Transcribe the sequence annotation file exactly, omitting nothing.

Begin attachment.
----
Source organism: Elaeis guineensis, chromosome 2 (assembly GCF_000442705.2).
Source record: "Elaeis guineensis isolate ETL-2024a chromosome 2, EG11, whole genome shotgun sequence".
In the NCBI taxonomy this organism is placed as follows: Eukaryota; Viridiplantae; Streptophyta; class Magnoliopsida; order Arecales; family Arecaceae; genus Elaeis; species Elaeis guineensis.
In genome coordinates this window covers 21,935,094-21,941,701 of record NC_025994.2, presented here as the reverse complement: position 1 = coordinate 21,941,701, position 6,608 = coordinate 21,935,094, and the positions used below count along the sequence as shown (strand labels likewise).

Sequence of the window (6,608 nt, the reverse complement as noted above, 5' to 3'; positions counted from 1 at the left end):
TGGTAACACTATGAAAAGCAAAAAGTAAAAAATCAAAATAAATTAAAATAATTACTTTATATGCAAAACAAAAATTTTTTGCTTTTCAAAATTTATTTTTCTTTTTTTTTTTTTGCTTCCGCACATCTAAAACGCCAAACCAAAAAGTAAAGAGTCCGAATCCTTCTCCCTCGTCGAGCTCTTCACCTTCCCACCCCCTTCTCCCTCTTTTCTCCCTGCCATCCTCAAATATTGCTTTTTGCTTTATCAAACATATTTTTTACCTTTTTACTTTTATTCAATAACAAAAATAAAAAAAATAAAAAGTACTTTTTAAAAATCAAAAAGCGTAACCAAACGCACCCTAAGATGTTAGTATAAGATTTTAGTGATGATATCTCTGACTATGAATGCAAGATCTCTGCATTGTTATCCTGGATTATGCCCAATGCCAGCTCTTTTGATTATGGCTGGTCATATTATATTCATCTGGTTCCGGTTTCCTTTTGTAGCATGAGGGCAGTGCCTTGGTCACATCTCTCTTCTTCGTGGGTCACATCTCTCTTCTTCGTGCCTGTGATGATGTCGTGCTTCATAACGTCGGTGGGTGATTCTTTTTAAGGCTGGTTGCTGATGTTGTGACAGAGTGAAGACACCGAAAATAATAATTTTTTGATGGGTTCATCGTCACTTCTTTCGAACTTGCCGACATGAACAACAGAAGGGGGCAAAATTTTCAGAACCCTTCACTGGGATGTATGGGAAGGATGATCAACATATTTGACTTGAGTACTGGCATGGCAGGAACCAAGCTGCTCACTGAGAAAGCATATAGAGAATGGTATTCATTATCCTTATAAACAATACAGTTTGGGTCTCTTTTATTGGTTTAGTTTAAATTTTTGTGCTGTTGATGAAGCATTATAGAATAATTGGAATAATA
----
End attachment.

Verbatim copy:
Source organism: Elaeis guineensis, chromosome 2 (assembly GCF_000442705.2).
Source record: "Elaeis guineensis isolate ETL-2024a chromosome 2, EG11, whole genome shotgun sequence".
In the NCBI taxonomy this organism is placed as follows: Eukaryota; Viridiplantae; Streptophyta; class Magnoliopsida; order Arecales; family Arecaceae; genus Elaeis; species Elaeis guineensis.
In genome coordinates this window covers 21,935,094-21,941,701 of record NC_025994.2, presented here as the reverse complement: position 1 = coordinate 21,941,701, position 6,608 = coordinate 21,935,094, and the positions used below count along the sequence as shown (strand labels likewise).

Sequence of the window (6,608 nt, the reverse complement as noted above, 5' to 3'; positions counted from 1 at the left end):
TGGTAACACTATGAAAAGCAAAAAGTAAAAAATCAAAATAAATTAAAATAATTACTTTATATGCAAAACAAAAATTTTTTGCTTTTCAAAATTTATTTTTCTTTTTTTTTTTTTGCTTCCGCACATCTAAAACGCCAAACCAAAAAGTAAAGAGTCCGAATCCTTCTCCCTCGTCGAGCTCTTCACCTTCCCACCCCCTTCTCCCTCTTTTCTCCCTGCCATCCTCAAATATTGCTTTTTGCTTTATCAAACATATTTTTTACCTTTTTACTTTTATTCAATAACAAAAATAAAAAAAATAAAAAGTACTTTTTAAAAATCAAAAAGCGTAACCAAACGCACCCTAAGATGTTAGTATAAGATTTTAGTGATGATATCTCTGACTATGAATGCAAGATCTCTGCATTGTTATCCTGGATTATGCCCAATGCCAGCTCTTTTGATTATGGCTGGTCATATTATATTCATCTGGTTCCGGTTTCCTTTTGTAGCATGAGGGCAGTGCCTTGGTCACATCTCTCTTCTTCGTGGGTCACATCTCTCTTCTTCGTGCCTGTGATGATGTCGTGCTTCATAACGTCGGTGGGTGATTCTTTTTAAGGCTGGTTGCTGATGTTGTGACAGAGTGAAGACACCGAAAATAATAATTTTTTGATGGGTTCATCGTCACTTCTTTCGAACTTGCCGACATGAACAACAGAAGGGGGCAAAATTTTCAGAACCCTTCACTGGGATGTATGGGAAGGATGATCAACATATTTGACTTGAGTACTGGCATGGCAGGAACCAAGCTGCTCACTGAGAAAGCATATAGAGAATGGTATTCATTATCCTTATAAACAATACAGTTTGGGTCTCTTTTATTGGTTTAGTTTAAATTTTTGTGCTGTTGATGAAGCATTATAGAATAATTGGAATAATA